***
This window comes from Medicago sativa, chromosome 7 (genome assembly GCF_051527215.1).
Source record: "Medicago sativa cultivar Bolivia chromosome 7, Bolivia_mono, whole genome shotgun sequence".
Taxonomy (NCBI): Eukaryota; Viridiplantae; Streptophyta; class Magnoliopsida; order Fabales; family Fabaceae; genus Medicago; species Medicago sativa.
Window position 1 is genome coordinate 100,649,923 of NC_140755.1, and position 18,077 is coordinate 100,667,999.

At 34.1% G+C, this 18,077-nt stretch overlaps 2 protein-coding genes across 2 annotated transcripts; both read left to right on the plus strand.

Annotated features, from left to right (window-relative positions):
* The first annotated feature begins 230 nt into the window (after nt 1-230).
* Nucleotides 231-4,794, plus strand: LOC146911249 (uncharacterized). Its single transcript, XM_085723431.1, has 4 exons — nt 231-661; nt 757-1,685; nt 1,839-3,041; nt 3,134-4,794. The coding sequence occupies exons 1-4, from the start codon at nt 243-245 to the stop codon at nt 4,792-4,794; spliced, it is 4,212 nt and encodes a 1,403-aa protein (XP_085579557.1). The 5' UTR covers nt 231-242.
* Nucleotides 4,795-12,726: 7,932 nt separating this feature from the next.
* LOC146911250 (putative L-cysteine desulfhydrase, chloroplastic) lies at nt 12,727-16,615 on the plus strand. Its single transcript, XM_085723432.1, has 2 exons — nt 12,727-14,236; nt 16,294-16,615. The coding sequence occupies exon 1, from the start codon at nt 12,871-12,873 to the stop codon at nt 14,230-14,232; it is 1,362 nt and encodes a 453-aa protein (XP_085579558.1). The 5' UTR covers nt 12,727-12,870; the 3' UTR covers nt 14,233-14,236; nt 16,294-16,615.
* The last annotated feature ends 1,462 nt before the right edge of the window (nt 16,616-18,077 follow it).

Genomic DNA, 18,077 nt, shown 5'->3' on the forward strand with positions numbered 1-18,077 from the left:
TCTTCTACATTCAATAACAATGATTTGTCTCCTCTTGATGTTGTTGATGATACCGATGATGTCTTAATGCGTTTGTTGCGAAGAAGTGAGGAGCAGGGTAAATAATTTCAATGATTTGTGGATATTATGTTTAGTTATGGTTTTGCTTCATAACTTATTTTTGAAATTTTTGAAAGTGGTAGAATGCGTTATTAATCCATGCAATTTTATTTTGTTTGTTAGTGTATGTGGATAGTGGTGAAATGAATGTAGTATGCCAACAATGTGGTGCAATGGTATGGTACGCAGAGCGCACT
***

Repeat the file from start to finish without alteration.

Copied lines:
This window comes from Medicago sativa, chromosome 7 (genome assembly GCF_051527215.1).
Source record: "Medicago sativa cultivar Bolivia chromosome 7, Bolivia_mono, whole genome shotgun sequence".
Taxonomy (NCBI): Eukaryota; Viridiplantae; Streptophyta; class Magnoliopsida; order Fabales; family Fabaceae; genus Medicago; species Medicago sativa.
Window position 1 is genome coordinate 100,649,923 of NC_140755.1, and position 18,077 is coordinate 100,667,999.

At 34.1% G+C, this 18,077-nt stretch overlaps 2 protein-coding genes across 2 annotated transcripts; both read left to right on the plus strand.

Annotated features, from left to right (window-relative positions):
* The first annotated feature begins 230 nt into the window (after nt 1-230).
* Nucleotides 231-4,794, plus strand: LOC146911249 (uncharacterized). Its single transcript, XM_085723431.1, has 4 exons — nt 231-661; nt 757-1,685; nt 1,839-3,041; nt 3,134-4,794. The coding sequence occupies exons 1-4, from the start codon at nt 243-245 to the stop codon at nt 4,792-4,794; spliced, it is 4,212 nt and encodes a 1,403-aa protein (XP_085579557.1). The 5' UTR covers nt 231-242.
* Nucleotides 4,795-12,726: 7,932 nt separating this feature from the next.
* LOC146911250 (putative L-cysteine desulfhydrase, chloroplastic) lies at nt 12,727-16,615 on the plus strand. Its single transcript, XM_085723432.1, has 2 exons — nt 12,727-14,236; nt 16,294-16,615. The coding sequence occupies exon 1, from the start codon at nt 12,871-12,873 to the stop codon at nt 14,230-14,232; it is 1,362 nt and encodes a 453-aa protein (XP_085579558.1). The 5' UTR covers nt 12,727-12,870; the 3' UTR covers nt 14,233-14,236; nt 16,294-16,615.
* The last annotated feature ends 1,462 nt before the right edge of the window (nt 16,616-18,077 follow it).

Genomic DNA, 18,077 nt, shown 5'->3' on the forward strand with positions numbered 1-18,077 from the left:
TCTTCTACATTCAATAACAATGATTTGTCTCCTCTTGATGTTGTTGATGATACCGATGATGTCTTAATGCGTTTGTTGCGAAGAAGTGAGGAGCAGGGTAAATAATTTCAATGATTTGTGGATATTATGTTTAGTTATGGTTTTGCTTCATAACTTATTTTTGAAATTTTTGAAAGTGGTAGAATGCGTTATTAATCCATGCAATTTTATTTTGTTTGTTAGTGTATGTGGATAGTGGTGAAATGAATGTAGTATGCCAACAATGTGGTGCAATGGTATGGTACGCAGAGCGCACT